1. Johnny Damon DH/LF
2. Derek Jeter SS
3. Alex Rodriguez 3B
4. Mark Teixeira 1B
5. Xavier Nady RF
6. Jorge Posada C
7. Hideki Matsui LF/DH
8. Robinson Cano 2B
9. Nick Swisher CF

Rodriquez and Teixeira could both hit 40 HRs and everyone else an average of 20. Their only weakness is their speed, with only three legit base stealers. The 2009 Yankees will be one of the best teams on paper to ever play the game. The Rays, who couldn't beat a very weak Yankee team last year, will have their hands full, as well as the rest of the A.L. East.

Rays Power Options-Pat Burrell

Continuing are look at the big bat free agents on the market with leftfielder Pat Burrell.

The first pick overall in 1998 by the Philadelphia Phillies as a first baseman, eventually made a permanent move to leftfield after his rookie year. An average leftfielder, he does get a lot of assists, but has poor range and has made more errors than an average leftfielder should. He has also only professionally started in leftfield, which is currently occupied by Carl Crawford. Nothing exceptional hitting for contact, Burrell has a career .257 batting average and a .304 BABIP. Burrell does put out a consistent amount of doubles and homers, around 30 for each category a year. Although this may be because he hits many flyballs, which gives him a lower batting average. His plate discipline is also improving, increasing the amount of walks and decreasing the amount of strikeouts. Burrell has hit better against lefties than righties, which will improve the Rays lineup against lefties. The Rays may be confident to put him in rightfield on a consistent basis, although he will be a downgrade from anybody else on the roster. A another positive is that he is still young and improving his ability to walk and hit the long ball.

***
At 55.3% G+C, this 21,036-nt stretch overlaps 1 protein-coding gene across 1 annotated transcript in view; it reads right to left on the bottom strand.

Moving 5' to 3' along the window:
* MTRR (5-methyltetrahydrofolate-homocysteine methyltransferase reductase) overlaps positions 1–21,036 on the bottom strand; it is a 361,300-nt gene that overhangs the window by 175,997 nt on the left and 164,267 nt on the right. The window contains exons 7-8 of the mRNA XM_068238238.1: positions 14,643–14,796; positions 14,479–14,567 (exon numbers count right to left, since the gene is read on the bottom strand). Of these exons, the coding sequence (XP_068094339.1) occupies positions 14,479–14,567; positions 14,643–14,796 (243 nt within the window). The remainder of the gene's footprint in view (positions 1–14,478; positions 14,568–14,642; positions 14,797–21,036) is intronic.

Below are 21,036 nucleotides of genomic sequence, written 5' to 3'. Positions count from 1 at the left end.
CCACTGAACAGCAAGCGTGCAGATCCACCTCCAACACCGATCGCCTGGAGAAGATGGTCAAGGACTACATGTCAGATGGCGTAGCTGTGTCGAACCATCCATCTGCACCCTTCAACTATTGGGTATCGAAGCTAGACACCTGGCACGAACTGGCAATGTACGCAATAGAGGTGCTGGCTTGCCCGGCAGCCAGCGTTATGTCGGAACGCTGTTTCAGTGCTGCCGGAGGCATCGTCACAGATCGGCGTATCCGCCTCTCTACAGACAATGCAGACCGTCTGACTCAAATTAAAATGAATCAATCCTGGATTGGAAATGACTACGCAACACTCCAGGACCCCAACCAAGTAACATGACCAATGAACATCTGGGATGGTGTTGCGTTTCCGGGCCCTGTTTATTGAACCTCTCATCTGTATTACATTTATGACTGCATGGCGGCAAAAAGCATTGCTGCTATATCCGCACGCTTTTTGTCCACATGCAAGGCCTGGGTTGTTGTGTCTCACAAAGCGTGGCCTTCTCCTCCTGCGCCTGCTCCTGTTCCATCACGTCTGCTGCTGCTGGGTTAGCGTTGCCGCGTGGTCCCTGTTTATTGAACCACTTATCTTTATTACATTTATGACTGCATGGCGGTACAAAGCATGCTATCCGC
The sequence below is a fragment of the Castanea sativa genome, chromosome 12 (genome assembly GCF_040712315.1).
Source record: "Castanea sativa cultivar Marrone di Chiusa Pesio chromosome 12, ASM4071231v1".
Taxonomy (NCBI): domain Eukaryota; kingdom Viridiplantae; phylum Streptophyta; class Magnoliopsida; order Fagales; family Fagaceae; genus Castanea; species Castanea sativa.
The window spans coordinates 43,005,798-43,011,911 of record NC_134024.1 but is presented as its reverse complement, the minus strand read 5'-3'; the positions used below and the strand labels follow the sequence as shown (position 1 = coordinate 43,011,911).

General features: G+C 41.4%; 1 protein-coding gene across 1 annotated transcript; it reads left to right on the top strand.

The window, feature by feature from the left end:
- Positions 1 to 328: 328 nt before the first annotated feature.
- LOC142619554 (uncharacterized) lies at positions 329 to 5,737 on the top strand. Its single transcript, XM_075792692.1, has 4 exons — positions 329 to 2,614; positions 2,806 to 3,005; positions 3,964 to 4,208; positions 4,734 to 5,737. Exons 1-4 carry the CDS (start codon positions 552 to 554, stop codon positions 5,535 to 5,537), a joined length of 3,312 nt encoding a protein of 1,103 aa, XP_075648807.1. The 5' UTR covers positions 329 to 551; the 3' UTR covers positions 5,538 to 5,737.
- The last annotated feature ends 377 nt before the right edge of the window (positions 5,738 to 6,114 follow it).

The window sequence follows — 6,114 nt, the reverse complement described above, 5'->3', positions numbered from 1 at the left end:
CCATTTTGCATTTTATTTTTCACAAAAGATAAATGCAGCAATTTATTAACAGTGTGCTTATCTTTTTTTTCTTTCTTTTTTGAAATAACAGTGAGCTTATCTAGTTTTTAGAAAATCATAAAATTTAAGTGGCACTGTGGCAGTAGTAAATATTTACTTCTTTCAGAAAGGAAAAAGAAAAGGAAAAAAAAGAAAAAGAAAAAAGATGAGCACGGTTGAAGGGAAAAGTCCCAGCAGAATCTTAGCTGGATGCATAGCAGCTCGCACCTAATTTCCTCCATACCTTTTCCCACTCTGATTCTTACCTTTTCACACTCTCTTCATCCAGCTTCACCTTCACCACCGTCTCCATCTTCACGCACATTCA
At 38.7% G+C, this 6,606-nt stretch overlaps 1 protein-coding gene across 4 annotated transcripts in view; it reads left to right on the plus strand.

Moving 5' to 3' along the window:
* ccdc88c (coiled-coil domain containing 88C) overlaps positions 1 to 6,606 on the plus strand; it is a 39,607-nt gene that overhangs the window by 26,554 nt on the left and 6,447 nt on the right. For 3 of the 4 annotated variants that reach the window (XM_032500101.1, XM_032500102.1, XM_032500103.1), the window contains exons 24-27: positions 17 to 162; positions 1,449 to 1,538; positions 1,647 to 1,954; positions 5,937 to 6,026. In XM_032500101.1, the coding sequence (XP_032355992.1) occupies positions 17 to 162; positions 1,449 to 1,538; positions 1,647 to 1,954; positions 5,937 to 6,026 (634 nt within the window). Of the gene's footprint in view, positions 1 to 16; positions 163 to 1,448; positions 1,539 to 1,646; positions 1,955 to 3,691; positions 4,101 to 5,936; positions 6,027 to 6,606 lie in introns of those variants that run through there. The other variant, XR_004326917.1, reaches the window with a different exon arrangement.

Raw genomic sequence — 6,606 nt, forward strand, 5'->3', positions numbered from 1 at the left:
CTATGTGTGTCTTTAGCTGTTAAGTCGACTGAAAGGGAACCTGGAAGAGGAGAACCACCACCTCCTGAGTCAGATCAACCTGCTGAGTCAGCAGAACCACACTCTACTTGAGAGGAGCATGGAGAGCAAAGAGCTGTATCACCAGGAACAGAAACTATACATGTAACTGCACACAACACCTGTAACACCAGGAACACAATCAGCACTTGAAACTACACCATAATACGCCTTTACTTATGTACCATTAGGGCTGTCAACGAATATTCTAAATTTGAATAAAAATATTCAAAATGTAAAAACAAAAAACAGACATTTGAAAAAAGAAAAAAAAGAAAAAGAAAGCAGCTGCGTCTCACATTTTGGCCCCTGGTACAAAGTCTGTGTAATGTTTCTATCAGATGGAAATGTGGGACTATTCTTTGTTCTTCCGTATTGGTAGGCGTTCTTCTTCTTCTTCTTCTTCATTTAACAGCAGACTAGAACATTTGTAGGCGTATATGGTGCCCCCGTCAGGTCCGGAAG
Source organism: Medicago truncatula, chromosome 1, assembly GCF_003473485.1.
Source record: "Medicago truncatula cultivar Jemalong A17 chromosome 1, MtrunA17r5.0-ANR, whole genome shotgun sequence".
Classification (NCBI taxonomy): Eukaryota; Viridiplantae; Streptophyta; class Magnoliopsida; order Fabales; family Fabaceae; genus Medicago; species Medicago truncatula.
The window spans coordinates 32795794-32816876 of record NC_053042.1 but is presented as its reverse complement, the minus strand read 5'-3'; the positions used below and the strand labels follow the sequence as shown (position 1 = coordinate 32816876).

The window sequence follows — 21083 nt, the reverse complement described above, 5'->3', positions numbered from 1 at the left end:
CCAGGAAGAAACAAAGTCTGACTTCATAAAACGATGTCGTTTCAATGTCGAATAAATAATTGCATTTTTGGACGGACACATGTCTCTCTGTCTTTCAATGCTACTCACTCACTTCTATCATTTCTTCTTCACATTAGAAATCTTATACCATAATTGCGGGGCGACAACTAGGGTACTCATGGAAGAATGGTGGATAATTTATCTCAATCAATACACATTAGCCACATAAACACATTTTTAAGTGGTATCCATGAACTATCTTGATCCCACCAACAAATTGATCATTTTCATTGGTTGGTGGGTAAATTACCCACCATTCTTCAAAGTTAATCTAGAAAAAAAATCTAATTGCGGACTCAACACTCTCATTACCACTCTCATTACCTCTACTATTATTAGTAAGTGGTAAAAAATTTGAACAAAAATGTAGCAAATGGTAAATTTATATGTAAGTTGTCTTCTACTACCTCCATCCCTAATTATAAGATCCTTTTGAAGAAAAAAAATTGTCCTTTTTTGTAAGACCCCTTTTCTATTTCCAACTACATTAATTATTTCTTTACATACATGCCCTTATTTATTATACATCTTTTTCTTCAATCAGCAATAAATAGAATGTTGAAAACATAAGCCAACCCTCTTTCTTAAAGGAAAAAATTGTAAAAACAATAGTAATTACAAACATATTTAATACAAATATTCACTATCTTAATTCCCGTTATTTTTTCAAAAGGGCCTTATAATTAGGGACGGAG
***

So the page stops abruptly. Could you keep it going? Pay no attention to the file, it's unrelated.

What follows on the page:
The Rays may not be able to afford him, in his last two seasons, Burrell made $13.25 million and $14.25 million. I think that is too high for a player who hits too many flyballs and doesn't get on base as much by base hits. But looking at the current market and economy, Burrell will get around the $10 million mark a year, maybe on a 2-3 year deal.

His production should stay consistent to years past and hit a line around .250/.380/.500. Burrell should get about the same amount of walks as the last two seasons, which will be above 100. Expect him to hit 30 HRs and 30 doubles. Burrell may be the best bet for a team because he has no risk due to age or injury. He is the most consistent free agent bat that the Rays are interested in.

Up next, Adam Dunn.

Information gathered from FanGraphs, Baseball-Reference.

Monday, December 22, 2008

Rays Power Options- Jason Giambi

Continuing are look at the Rays big bat free agent options this offseason with first baseman Jason Giambi.

The former MVP, Jason Giambi drafted in '92 by the Oakland Athletics, left Oakland to go to the big bucks and eventually making a career high of $23.4 million the last two seasons. At his peak, he averaged about 40 HR, over 100 walks, over .450 OBP, and about .600 slugging percentage. After several injuries, his production has gone down significantly, as well as his playing time at first base. Like Milton Bradley, he can walk a lot, but strikes out a lot as well. Another thing he can do is crowd the plate, leading the AL last year with 22 hit by pitches. He has great discipline as well and doesn't swing at many pitches out of the strikezone, although it has gone up over the past few years. Here is a chart of his recent O-Swing%.

Year O-Swing%
2005 10.2%
2006 12.9%
2007 18.1%
2008 19.2%

If the Rays sign do sign Giambi, the Rays would need to find another outfielder, as Giambi is a first baseman and the Rays already have Gold Glover there, Carlos Pena. Jason Giambi is at best an average defender at first, although his production at the plate is better when playing at first then DH-ing. He may not start in 150 games this year, and his production will not be as high as last year due to his age and his production is based on the long ball. Tropicana Field is a neutral park, and doesn't have the short porch in right like in Yankee stadium, so he has to hit for more doubles than the past few years or there will be significant drop off in his slugging percentage. If he can play 130, with most at DH, he can hit a line of .245/.370/.490. I don't think he will hit more doubles and his home runs will down: 20 doubles, 25 home runs, and a .60% BB/K. Can't see the Rays getting Giambi, a DH who can't play in the outfield which isn't what the Rays need right now. His price tag may be around the $10 million mark, but I think he can go down as much as $6 million for a one year contract. Giambi is talking with his former team Oakland, although the Blue Jays remain in interested.

Up next: Pat Burrell.

Information gathered from FanGraphs, Baseball-Reference.

Rays power bat options